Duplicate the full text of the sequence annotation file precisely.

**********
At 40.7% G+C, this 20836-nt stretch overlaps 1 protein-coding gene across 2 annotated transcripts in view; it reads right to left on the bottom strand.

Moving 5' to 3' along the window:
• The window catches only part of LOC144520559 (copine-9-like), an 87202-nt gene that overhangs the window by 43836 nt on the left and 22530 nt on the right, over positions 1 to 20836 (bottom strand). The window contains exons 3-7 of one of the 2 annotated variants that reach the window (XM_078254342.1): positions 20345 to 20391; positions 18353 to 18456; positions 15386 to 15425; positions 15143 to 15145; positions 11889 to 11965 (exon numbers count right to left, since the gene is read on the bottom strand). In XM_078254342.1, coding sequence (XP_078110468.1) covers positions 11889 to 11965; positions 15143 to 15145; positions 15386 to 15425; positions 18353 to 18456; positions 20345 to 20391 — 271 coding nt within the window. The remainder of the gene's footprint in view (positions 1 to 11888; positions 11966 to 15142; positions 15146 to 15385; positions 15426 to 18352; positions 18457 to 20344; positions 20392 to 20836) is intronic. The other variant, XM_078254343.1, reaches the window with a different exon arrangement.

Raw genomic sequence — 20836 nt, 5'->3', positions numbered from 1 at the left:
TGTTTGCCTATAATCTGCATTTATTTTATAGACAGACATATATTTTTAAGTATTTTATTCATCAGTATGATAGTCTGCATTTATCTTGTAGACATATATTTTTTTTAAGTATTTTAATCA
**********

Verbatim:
At 40.7% G+C, this 20836-nt stretch overlaps 1 protein-coding gene across 2 annotated transcripts in view; it reads right to left on the bottom strand.

Moving 5' to 3' along the window:
• The window catches only part of LOC144520559 (copine-9-like), an 87202-nt gene that overhangs the window by 43836 nt on the left and 22530 nt on the right, over positions 1 to 20836 (bottom strand). The window contains exons 3-7 of one of the 2 annotated variants that reach the window (XM_078254342.1): positions 20345 to 20391; positions 18353 to 18456; positions 15386 to 15425; positions 15143 to 15145; positions 11889 to 11965 (exon numbers count right to left, since the gene is read on the bottom strand). In XM_078254342.1, coding sequence (XP_078110468.1) covers positions 11889 to 11965; positions 15143 to 15145; positions 15386 to 15425; positions 18353 to 18456; positions 20345 to 20391 — 271 coding nt within the window. The remainder of the gene's footprint in view (positions 1 to 11888; positions 11966 to 15142; positions 15146 to 15385; positions 15426 to 18352; positions 18457 to 20344; positions 20392 to 20836) is intronic. The other variant, XM_078254343.1, reaches the window with a different exon arrangement.

Raw genomic sequence — 20836 nt, 5'->3', positions numbered from 1 at the left:
TGTTTGCCTATAATCTGCATTTATTTTATAGACAGACATATATTTTTAAGTATTTTATTCATCAGTATGATAGTCTGCATTTATCTTGTAGACATATATTTTTTTTAAGTATTTTAATCA